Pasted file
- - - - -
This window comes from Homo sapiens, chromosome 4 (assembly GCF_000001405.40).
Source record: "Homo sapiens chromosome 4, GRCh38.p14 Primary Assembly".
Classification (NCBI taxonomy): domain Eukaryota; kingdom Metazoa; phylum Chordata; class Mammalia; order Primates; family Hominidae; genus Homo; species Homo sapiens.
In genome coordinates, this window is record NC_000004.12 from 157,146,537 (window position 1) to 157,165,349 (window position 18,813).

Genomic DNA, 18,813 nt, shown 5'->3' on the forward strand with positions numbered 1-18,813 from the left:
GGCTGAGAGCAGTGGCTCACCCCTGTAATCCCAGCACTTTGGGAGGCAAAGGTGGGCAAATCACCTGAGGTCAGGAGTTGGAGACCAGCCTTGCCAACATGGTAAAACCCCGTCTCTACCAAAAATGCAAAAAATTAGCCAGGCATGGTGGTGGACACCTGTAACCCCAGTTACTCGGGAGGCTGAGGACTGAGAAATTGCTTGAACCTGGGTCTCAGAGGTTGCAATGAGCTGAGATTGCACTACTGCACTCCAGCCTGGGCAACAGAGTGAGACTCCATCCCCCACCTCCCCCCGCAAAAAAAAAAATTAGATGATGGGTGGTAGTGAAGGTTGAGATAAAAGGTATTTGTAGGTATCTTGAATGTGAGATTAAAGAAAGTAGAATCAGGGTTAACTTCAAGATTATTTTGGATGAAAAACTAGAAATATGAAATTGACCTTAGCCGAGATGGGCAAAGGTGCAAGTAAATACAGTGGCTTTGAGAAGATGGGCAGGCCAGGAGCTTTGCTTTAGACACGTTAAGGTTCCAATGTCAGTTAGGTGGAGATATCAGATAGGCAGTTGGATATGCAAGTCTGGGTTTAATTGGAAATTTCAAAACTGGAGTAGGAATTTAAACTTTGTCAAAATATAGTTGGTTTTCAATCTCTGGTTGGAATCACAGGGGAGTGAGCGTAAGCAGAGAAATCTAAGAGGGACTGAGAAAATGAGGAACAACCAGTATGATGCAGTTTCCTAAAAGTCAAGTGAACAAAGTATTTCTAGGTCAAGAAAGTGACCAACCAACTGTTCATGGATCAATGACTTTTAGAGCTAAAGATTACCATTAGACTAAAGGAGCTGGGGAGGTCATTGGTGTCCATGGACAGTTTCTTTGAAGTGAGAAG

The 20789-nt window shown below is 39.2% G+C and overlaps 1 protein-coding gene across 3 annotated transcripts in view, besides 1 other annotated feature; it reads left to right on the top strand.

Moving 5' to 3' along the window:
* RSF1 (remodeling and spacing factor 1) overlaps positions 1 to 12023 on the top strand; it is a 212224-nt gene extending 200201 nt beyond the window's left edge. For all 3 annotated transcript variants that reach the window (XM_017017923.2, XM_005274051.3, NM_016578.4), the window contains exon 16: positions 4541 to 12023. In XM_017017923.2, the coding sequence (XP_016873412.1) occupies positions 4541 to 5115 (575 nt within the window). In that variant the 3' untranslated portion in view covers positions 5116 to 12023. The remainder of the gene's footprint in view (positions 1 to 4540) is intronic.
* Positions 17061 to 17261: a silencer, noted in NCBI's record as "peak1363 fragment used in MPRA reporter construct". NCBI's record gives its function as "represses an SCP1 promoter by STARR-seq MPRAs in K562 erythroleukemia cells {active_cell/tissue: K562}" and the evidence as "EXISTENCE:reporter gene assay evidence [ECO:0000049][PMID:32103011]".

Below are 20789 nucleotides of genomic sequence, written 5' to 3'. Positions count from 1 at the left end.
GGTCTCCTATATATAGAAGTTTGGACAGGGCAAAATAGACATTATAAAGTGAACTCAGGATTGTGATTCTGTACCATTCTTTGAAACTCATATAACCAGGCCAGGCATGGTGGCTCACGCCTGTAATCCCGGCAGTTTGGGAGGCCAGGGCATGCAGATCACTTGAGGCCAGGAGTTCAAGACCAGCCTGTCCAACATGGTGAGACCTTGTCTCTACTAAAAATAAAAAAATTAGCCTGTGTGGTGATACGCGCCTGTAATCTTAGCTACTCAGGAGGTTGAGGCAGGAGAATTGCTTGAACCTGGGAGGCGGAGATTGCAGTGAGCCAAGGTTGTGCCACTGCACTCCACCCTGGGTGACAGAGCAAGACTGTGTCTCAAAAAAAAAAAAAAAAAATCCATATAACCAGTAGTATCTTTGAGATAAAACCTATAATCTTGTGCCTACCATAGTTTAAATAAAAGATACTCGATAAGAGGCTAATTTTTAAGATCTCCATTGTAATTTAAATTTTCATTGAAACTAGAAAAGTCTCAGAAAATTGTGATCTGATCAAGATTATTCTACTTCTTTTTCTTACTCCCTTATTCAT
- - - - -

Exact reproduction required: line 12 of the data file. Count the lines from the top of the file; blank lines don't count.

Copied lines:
GGTCTCCTATATATAGAAGTTTGGACAGGGCAAAATAGACATTATAAAGTGAACTCAGGATTGTGATTCTGTACCATTCTTTGAAACTCATATAACCAGGCCAGGCATGGTGGCTCACGCCTGTAATCCCGGCAGTTTGGGAGGCCAGGGCATGCAGATCACTTGAGGCCAGGAGTTCAAGACCAGCCTGTCCAACATGGTGAGACCTTGTCTCTACTAAAAATAAAAAAATTAGCCTGTGTGGTGATACGCGCCTGTAATCTTAGCTACTCAGGAGGTTGAGGCAGGAGAATTGCTTGAACCTGGGAGGCGGAGATTGCAGTGAGCCAAGGTTGTGCCACTGCACTCCACCCTGGGTGACAGAGCAAGACTGTGTCTCAAAAAAAAAAAAAAAAAATCCATATAACCAGTAGTATCTTTGAGATAAAACCTATAATCTTGTGCCTACCATAGTTTAAATAAAAGATACTCGATAAGAGGCTAATTTTTAAGATCTCCATTGTAATTTAAATTTTCATTGAAACTAGAAAAGTCTCAGAAAATTGTGATCTGATCAAGATTATTCTACTTCTTTTTCTTACTCCCTTATTCAT